Don’t use spells on the other hero. It’s tempting; you have that nice Fireball, why shouldn’t you throw it in the other guy’s teeth for 6 damage? But spells are the only way to kill enemy minions that doesn’t do damage to either your own minions or your hero. Save them, unless you can actually kill the other guy’s hero with one (or more on the same turn).

It’s better to slightly overkill a minion with a more powerful one that you have on the board, rather than eliminate your own smaller minion killing it. The goal of killing enemy minions with your own is to make good trades. If you have a low-health, low-cost minion than can kill a high-cost minion, go for it.

But if you have a lower-cost and a higher-cost minion on the board and you’re contemplating which one to use to kill the enemy’s guy, consider using the higher-cost card. Both of your minions will live to fight another day, and that adds up to way more damage over the long term.

When deciding which card to play, always default to the highest-value card you can play that turn. It won’t always be the right choice — especially if you need to neutralize a deadly enemy minion with a low-cost spell, for example — but it’s a great place to start when you’re a beginner.

If you’re playing second, don’t use the coin on a spell or your hero power. Save it to get a more-powerful minion on the board early in the game, even if you can’t use it right away.

Getting minions on the board early and killing your opponent’s minions (called “board control” among people who know what they’re doing) is the key to winning in many matches.

In that vein, if you have the choice between using your hero power or playing a minion, you should almost always play the minion. If your hero power would greatly improve the game — maybe you could kill a powerful minion that only has 1 health left with your small Fireball, for example, or heal a minion with your Priest that would be killed otherwise in the next turn — then go ahead.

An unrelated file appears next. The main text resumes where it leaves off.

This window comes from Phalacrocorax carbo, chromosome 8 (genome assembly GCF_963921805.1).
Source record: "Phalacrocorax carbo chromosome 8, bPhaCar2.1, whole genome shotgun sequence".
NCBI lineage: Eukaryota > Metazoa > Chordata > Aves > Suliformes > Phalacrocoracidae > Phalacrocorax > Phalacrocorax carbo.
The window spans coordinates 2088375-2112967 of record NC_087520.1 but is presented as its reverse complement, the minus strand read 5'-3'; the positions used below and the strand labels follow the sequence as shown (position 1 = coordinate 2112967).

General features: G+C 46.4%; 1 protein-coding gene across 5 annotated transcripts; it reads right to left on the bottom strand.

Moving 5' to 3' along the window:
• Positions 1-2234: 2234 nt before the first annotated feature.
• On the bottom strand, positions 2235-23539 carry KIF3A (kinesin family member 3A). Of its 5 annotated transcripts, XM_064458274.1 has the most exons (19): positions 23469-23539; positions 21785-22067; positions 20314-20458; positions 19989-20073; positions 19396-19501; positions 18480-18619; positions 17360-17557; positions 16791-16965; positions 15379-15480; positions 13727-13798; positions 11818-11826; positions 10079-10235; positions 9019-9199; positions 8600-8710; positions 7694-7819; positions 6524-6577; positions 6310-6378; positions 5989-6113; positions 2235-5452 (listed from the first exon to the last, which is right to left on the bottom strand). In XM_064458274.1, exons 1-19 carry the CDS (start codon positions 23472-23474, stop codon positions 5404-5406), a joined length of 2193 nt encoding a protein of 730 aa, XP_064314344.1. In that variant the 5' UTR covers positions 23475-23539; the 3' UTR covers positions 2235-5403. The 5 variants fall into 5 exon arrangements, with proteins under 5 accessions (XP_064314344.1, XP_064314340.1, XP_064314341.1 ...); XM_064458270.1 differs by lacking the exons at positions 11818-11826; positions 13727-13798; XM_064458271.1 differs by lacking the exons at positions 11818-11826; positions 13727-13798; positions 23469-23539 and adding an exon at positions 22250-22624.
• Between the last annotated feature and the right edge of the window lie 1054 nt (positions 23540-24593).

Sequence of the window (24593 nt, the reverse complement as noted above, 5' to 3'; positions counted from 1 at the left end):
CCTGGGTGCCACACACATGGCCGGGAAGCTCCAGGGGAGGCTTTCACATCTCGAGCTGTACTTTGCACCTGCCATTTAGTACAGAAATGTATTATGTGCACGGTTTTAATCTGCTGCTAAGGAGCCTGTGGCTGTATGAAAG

But in general, hero abilities are underpowered for the 2 mana they cost, compared to the minions you could get for that amount.


Above: Solo adventures offer some great cards and fun variations on normal play.

Image Credit: Heather Newman

Breaking out the cold hard cash

If you want to spend actual money, start by buying “adventures,” not card packs. These are cheap: Typically an adventure will have four wings costing $2.50 a wing, for a total of $10.

Adventures offer solo trials against A.I. boss heroes with funny abilities. They’re often quite entertaining, and they typically add powerful cards to your collection, including Legendary minions. Only cards from the last two adventures can be used in Standard Mode, which is opening the game up for some new combinations.

“This is a great time to go back and look through Blackrock Mountain, The Grand Tournament and League of Explorers for cards you wanted to be awesome but couldn’t get to work previously,” Donais said.

“Mark of Y’Shaarj is a new card for beast druid, so maybe you want to go back and look at cards for that deck. Museum Curator is great with N’Zoth [a new Whispers of the Old Gods card], along with all the old Deathrattle minions you own.”

Some popular, powerful cards now aren’t eligible for Standard, he said, making a broader selection of cards more attractive.

“With Piloted Shredder, Sludge Belcher, and Healbot moving to Wild [mode,] there is room for other 4- and 5-mana minions,” he said. “You could try experimenting with [Nexus Champion] Saraad, Rumbling Elemental, and Savage Combatant.”

Kibler agreed – that’s part of what makes this a fun time to be a beginner, he said.

“The biggest impact of the move to Standard is that decks in general will get less powerful, since there are fewer cards available and many of the strongest cards from the sets remaining have been nerfed,” he said. He said that games are likely to last longer, making powerful big-cost minions more powerful.

“Don’t be afraid to try new things, or go back to try old deck ideas that may not have been quite good enough before. It’s a whole new world — that’s the fun of it!”